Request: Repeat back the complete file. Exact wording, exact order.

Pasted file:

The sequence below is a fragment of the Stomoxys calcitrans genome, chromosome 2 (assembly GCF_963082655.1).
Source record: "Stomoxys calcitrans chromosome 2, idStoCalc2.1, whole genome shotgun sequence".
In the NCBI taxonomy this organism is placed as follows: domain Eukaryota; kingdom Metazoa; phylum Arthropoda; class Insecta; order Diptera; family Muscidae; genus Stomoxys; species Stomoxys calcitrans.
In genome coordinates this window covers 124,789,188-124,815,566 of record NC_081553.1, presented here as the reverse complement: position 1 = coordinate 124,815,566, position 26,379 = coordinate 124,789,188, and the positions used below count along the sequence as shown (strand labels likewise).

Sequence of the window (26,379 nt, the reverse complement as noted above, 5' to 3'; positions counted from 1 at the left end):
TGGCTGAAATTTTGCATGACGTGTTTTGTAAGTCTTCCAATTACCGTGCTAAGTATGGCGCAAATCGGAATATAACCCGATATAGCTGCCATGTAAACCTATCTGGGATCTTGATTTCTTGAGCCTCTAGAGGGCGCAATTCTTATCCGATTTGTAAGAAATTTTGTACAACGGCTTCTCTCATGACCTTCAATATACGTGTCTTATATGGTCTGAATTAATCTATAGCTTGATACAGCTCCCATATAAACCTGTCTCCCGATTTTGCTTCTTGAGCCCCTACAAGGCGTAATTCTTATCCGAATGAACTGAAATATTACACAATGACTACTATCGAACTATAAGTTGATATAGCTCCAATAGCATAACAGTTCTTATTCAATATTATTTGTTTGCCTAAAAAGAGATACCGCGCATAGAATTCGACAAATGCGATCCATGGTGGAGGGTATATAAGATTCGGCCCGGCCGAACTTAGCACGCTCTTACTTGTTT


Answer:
The sequence below is a fragment of the Stomoxys calcitrans genome, chromosome 2 (assembly GCF_963082655.1).
Source record: "Stomoxys calcitrans chromosome 2, idStoCalc2.1, whole genome shotgun sequence".
In the NCBI taxonomy this organism is placed as follows: domain Eukaryota; kingdom Metazoa; phylum Arthropoda; class Insecta; order Diptera; family Muscidae; genus Stomoxys; species Stomoxys calcitrans.
In genome coordinates this window covers 124,789,188-124,815,566 of record NC_081553.1, presented here as the reverse complement: position 1 = coordinate 124,815,566, position 26,379 = coordinate 124,789,188, and the positions used below count along the sequence as shown (strand labels likewise).

Sequence of the window (26,379 nt, the reverse complement as noted above, 5' to 3'; positions counted from 1 at the left end):
TGGCTGAAATTTTGCATGACGTGTTTTGTAAGTCTTCCAATTACCGTGCTAAGTATGGCGCAAATCGGAATATAACCCGATATAGCTGCCATGTAAACCTATCTGGGATCTTGATTTCTTGAGCCTCTAGAGGGCGCAATTCTTATCCGATTTGTAAGAAATTTTGTACAACGGCTTCTCTCATGACCTTCAATATACGTGTCTTATATGGTCTGAATTAATCTATAGCTTGATACAGCTCCCATATAAACCTGTCTCCCGATTTTGCTTCTTGAGCCCCTACAAGGCGTAATTCTTATCCGAATGAACTGAAATATTACACAATGACTACTATCGAACTATAAGTTGATATAGCTCCAATAGCATAACAGTTCTTATTCAATATTATTTGTTTGCCTAAAAAGAGATACCGCGCATAGAATTCGACAAATGCGATCCATGGTGGAGGGTATATAAGATTCGGCCCGGCCGAACTTAGCACGCTCTTACTTGTTT